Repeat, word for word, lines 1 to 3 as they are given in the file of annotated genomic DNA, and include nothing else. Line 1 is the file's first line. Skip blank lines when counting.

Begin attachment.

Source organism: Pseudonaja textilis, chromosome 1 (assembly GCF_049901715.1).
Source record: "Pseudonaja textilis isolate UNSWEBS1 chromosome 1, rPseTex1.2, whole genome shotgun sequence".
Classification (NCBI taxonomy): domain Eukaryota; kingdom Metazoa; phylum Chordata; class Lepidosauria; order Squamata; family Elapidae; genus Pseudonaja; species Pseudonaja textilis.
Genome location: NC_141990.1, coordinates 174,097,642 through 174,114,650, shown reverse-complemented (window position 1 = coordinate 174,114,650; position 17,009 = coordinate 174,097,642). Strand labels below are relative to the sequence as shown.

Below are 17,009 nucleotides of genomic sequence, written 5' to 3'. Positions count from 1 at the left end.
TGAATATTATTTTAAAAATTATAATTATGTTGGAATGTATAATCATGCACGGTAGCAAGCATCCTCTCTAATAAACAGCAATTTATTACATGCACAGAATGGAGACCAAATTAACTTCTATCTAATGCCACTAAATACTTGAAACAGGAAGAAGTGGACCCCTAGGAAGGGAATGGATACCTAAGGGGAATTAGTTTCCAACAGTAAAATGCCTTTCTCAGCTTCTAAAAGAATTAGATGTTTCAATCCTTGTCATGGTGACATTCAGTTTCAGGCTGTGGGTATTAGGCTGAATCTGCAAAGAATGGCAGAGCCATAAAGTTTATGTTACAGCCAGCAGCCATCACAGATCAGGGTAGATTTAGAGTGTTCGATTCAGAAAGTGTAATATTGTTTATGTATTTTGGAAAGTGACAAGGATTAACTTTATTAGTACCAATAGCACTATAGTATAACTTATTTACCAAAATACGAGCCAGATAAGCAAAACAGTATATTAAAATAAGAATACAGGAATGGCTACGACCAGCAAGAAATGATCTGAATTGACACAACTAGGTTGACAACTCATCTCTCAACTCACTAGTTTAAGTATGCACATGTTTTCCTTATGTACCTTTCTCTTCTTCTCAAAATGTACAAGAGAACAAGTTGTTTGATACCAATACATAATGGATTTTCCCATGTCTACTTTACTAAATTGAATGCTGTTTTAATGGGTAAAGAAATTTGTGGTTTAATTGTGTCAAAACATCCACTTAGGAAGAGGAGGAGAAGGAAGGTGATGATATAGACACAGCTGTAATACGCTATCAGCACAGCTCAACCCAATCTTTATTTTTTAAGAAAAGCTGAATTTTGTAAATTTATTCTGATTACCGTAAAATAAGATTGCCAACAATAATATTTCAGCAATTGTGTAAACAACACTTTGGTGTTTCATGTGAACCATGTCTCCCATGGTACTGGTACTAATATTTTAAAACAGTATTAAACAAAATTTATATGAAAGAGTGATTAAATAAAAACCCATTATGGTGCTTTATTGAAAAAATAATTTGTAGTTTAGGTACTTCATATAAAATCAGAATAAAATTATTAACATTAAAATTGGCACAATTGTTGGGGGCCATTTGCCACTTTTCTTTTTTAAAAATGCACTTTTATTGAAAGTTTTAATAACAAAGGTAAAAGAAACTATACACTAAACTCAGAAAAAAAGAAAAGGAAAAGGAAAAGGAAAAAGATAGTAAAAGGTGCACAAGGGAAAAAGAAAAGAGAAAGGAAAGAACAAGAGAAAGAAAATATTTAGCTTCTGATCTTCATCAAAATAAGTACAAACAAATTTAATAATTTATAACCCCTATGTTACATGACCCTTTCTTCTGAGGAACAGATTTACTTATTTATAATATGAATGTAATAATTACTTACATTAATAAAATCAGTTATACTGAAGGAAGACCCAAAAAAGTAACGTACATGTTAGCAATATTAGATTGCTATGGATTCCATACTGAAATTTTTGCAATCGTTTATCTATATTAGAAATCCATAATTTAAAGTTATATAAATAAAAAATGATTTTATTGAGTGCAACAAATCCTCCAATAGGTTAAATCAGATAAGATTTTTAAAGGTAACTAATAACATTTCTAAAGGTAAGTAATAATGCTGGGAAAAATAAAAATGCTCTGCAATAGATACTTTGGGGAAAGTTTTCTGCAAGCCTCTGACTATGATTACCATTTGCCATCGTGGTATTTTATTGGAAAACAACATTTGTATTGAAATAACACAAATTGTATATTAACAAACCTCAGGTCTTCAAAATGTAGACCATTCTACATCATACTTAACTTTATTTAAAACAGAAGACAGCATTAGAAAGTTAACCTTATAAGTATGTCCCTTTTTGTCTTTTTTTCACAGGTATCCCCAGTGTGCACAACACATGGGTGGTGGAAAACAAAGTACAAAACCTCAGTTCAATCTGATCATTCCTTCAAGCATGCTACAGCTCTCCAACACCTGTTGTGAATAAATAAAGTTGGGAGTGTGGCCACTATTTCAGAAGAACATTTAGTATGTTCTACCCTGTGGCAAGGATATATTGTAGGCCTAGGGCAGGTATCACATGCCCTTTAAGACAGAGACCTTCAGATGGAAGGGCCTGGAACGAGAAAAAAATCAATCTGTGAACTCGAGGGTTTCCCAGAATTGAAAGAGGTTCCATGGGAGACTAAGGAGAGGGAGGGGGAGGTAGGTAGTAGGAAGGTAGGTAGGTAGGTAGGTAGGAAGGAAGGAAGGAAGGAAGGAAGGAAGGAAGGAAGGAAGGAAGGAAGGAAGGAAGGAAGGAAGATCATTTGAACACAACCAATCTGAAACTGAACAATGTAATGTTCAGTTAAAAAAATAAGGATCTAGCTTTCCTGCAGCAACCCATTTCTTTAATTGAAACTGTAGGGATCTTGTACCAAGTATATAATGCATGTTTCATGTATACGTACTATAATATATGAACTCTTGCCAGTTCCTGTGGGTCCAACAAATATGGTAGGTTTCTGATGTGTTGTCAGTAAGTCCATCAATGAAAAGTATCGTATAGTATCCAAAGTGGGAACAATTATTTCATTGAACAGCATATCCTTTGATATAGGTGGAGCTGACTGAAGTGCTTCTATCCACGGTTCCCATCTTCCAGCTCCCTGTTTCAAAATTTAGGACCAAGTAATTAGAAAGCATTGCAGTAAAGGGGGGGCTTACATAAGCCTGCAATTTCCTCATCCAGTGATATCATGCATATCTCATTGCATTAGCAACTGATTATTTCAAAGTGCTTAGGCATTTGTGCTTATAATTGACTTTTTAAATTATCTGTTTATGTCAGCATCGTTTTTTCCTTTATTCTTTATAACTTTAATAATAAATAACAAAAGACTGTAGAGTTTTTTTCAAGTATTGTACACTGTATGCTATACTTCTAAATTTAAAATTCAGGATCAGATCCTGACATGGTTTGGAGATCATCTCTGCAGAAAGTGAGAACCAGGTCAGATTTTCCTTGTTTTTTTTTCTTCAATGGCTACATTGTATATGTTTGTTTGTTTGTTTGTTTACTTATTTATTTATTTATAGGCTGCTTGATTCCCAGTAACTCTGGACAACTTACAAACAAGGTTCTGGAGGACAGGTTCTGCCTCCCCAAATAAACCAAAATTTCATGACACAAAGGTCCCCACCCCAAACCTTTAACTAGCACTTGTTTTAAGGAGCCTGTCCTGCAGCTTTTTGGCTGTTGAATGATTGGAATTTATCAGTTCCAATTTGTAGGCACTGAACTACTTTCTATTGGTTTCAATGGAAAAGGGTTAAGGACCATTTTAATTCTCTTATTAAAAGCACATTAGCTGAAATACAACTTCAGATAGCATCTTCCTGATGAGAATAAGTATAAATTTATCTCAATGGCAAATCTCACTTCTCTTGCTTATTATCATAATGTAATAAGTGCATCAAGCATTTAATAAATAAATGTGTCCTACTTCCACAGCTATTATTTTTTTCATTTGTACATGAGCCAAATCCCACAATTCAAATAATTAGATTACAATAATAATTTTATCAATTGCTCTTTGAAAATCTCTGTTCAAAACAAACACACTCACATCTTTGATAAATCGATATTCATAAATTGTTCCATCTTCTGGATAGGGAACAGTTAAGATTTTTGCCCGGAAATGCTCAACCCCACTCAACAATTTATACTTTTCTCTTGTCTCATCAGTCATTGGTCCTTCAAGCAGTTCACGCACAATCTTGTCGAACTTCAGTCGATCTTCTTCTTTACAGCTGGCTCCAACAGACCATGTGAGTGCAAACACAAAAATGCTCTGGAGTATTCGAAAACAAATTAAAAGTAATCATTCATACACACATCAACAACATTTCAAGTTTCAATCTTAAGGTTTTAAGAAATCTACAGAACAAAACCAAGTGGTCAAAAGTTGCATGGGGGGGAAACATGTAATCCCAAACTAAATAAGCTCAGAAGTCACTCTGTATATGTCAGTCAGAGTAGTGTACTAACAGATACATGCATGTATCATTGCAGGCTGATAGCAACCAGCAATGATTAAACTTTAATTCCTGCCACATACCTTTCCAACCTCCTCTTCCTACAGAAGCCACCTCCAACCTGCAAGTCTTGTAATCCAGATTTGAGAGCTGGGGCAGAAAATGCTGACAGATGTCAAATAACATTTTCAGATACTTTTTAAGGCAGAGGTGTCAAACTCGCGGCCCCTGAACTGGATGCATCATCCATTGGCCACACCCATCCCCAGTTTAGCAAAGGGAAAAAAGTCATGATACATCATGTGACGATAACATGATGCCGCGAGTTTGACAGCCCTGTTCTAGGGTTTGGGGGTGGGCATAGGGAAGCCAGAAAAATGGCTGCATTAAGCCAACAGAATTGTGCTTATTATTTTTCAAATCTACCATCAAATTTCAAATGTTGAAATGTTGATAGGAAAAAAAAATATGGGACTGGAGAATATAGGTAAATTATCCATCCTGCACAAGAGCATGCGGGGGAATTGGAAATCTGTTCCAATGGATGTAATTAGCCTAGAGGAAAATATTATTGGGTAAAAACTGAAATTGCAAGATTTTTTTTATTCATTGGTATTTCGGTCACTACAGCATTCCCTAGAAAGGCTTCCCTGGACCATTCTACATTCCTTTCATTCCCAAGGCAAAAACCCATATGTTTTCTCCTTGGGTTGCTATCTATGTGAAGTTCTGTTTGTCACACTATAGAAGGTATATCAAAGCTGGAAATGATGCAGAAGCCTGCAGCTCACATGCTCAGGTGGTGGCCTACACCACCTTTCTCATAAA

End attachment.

Source organism: Pseudonaja textilis, chromosome 1 (assembly GCF_049901715.1).
Source record: "Pseudonaja textilis isolate UNSWEBS1 chromosome 1, rPseTex1.2, whole genome shotgun sequence".
Classification (NCBI taxonomy): domain Eukaryota; kingdom Metazoa; phylum Chordata; class Lepidosauria; order Squamata; family Elapidae; genus Pseudonaja; species Pseudonaja textilis.